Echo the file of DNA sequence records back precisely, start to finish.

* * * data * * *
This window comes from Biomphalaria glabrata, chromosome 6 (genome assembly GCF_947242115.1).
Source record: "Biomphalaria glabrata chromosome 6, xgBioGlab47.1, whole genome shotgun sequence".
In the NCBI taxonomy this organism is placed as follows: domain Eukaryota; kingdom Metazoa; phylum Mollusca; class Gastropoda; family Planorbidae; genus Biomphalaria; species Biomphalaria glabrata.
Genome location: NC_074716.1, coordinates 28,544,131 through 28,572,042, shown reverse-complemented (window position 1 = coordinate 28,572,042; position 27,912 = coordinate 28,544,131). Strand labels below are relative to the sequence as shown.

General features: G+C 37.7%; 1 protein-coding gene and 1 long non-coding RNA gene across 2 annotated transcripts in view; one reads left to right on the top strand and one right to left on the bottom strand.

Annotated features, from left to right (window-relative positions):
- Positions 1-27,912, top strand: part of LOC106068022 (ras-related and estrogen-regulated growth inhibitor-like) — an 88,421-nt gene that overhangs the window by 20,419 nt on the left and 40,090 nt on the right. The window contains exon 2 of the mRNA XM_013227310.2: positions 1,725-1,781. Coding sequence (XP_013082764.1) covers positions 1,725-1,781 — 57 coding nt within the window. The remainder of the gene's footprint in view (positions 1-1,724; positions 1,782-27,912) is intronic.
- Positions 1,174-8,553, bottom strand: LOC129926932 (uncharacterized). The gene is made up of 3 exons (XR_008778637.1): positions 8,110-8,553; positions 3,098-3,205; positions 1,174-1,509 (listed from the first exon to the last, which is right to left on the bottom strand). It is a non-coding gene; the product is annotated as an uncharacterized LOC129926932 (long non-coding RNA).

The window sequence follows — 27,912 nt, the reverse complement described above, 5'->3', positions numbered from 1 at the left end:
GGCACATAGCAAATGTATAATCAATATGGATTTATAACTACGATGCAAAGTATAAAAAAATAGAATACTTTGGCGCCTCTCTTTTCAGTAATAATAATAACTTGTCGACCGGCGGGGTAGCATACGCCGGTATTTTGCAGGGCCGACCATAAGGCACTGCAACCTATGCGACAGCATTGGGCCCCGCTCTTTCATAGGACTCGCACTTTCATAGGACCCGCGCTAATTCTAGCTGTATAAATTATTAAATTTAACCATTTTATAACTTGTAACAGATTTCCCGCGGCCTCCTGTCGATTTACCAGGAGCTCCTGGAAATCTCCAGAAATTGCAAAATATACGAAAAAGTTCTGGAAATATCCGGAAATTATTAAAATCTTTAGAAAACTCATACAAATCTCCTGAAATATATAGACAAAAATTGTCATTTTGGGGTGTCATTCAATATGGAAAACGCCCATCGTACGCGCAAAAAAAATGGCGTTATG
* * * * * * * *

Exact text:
This window comes from Biomphalaria glabrata, chromosome 6 (genome assembly GCF_947242115.1).
Source record: "Biomphalaria glabrata chromosome 6, xgBioGlab47.1, whole genome shotgun sequence".
In the NCBI taxonomy this organism is placed as follows: domain Eukaryota; kingdom Metazoa; phylum Mollusca; class Gastropoda; family Planorbidae; genus Biomphalaria; species Biomphalaria glabrata.
Genome location: NC_074716.1, coordinates 28,544,131 through 28,572,042, shown reverse-complemented (window position 1 = coordinate 28,572,042; position 27,912 = coordinate 28,544,131). Strand labels below are relative to the sequence as shown.

General features: G+C 37.7%; 1 protein-coding gene and 1 long non-coding RNA gene across 2 annotated transcripts in view; one reads left to right on the top strand and one right to left on the bottom strand.

Annotated features, from left to right (window-relative positions):
- Positions 1-27,912, top strand: part of LOC106068022 (ras-related and estrogen-regulated growth inhibitor-like) — an 88,421-nt gene that overhangs the window by 20,419 nt on the left and 40,090 nt on the right. The window contains exon 2 of the mRNA XM_013227310.2: positions 1,725-1,781. Coding sequence (XP_013082764.1) covers positions 1,725-1,781 — 57 coding nt within the window. The remainder of the gene's footprint in view (positions 1-1,724; positions 1,782-27,912) is intronic.
- Positions 1,174-8,553, bottom strand: LOC129926932 (uncharacterized). The gene is made up of 3 exons (XR_008778637.1): positions 8,110-8,553; positions 3,098-3,205; positions 1,174-1,509 (listed from the first exon to the last, which is right to left on the bottom strand). It is a non-coding gene; the product is annotated as an uncharacterized LOC129926932 (long non-coding RNA).

The window sequence follows — 27,912 nt, the reverse complement described above, 5'->3', positions numbered from 1 at the left end:
GGCACATAGCAAATGTATAATCAATATGGATTTATAACTACGATGCAAAGTATAAAAAAATAGAATACTTTGGCGCCTCTCTTTTCAGTAATAATAATAACTTGTCGACCGGCGGGGTAGCATACGCCGGTATTTTGCAGGGCCGACCATAAGGCACTGCAACCTATGCGACAGCATTGGGCCCCGCTCTTTCATAGGACTCGCACTTTCATAGGACCCGCGCTAATTCTAGCTGTATAAATTATTAAATTTAACCATTTTATAACTTGTAACAGATTTCCCGCGGCCTCCTGTCGATTTACCAGGAGCTCCTGGAAATCTCCAGAAATTGCAAAATATACGAAAAAGTTCTGGAAATATCCGGAAATTATTAAAATCTTTAGAAAACTCATACAAATCTCCTGAAATATATAGACAAAAATTGTCATTTTGGGGTGTCATTCAATATGGAAAACGCCCATCGTACGCGCAAAAAAAATGGCGTTATG